What exactly is a registered nurse? What do they do, and how does one become a nurse? If you are one of the many people who are considering becoming a nurse, these are questions that you will want answered. Nursing is one of the most highly respected and trusted professions in the world, and, for you, it will include both personal and professional rewards throughout the natural course of your career. As a profession, nursing combines an in-depth knowledge of science and compassion in a variety of health care settings by helping patients cope with illness and disease, assisting with disease prevention and promoting a healthy lifestyle. Every day a nurse will utilize the scientific knowledge they have learned and implement it according to the ever-changing needs and dynamics of each patient within the healthcare system.
Registered nurses provide direct care to their patients in many different healthcare settings such as hospitals, retirement homes, helicopters and ambulances, psychiatric and drug treatment centers, private practices, patient homes, community centers, and more. As a whole, RNs perform assessments of patient health problems and needs and administer care to those who are ill, injured, disabled, or convalescent. They also develop and implement nursing care plans, collaborate with multidisciplinary groups and, most importantly, are patient advocates. They are constantly in direct contact with patients; in fact, a nurse is often the first person a patient meets when he/she goes to a healthcare facility, and it does not end there. The patient will spend more time with a nurse than any other healthcare professional. Due to the prolonged contact between nurses and patients, nurses contribute immensely to the overall care of the patient and family. The RN employs a holistic approach in the care of patients by utilizing the nursing process; i.e. they consider every aspect of a patient such as physical, psychological, social, and emotional aspects in regards to the patient’s plan of care.
To become a RN, it is important to understand what the roles and responsibilities are, what skills and qualities are needed, what kind of training is necessary, and what types of nursing programs and degrees are available. You may also begin to consider what nursing specialty you might be interested in. The information provided within this article will help you to gain a better understanding of what will be expected of you and assist you with making your decision. Listed below are a few links that provide in-depth information about the registered nurse to help you understand this unique profession.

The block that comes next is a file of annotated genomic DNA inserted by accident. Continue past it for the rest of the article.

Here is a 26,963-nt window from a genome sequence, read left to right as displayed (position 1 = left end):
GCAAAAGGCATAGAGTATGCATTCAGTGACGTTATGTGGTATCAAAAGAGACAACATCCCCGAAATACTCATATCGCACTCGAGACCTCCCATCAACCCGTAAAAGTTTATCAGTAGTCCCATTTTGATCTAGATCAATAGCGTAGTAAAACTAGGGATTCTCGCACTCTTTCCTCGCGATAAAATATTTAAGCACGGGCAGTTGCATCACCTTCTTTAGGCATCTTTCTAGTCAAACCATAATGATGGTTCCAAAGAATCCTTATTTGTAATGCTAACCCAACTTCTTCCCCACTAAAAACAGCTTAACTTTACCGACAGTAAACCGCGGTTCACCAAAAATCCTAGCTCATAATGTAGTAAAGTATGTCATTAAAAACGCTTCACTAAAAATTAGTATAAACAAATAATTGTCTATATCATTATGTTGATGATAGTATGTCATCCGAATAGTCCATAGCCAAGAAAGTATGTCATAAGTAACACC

What is Nursing?
Nursing is a profession that requires certain types of qualities, skills and understanding in order to be successful. Because you will be working with the public, effective communication skills are vitally important. Active listening, oral and written comprehension, speaking, and social perceptiveness are just some of the crucial communication skills that are needed. You will spend much of your time giving your full attention to doctors, patients and families by answering and asking questions, giving and receiving updates, performing patient and family teaching, and being involved in conflict resolution. In addition, you will frequently communicate with other health care professionals directly involved in patient care such as respiratory therapists, physical therapists, certified nursing assistants, dieticians, case managers, and social workers.
The ability to critically think is also a vital skill you will use on a daily basis within the nursing profession. This usually involves using inductive reasoning, deductive reasoning, and the sciences you will learn in nursing school and applying it to real-world situations. Nursing is a hands-on career that often involves activities that require an extensive amount of thinking, ideas and problem solving. You will frequently find yourself needing to think quickly on your feet as, in some cases, it can mean the difference between life and death.
Other important skills and qualities needed are:
Overall, nurses should be responsible, caring and sympathetic, and have the emotional stability to cope with stresses, emergencies and human suffering on a regular basis.
As a registered nurse you will frequently find yourself in the position of directing and supervising others, assessing patient conditions, and utilizing critical thinking and problem solving skills in stressful situations.
Other main roles and responsibilities of the nurse are:
While this is not an exhaustive listing of the roles and responsibilities of the nurse, these are common for most nursing positions and facilities. You may have different and/or additional responsibilities depending on where you work and your specialty.
Before you decide on a school, you will need to determine what program and/or degree will work best for you depending on your career goals. Making an informed decision will assist you with setting up a successful nursing career. There are several career paths available to students who are looking to enter the nursing profession. The following is a listing of information regarding the most common career paths, certificates and degrees for nurses: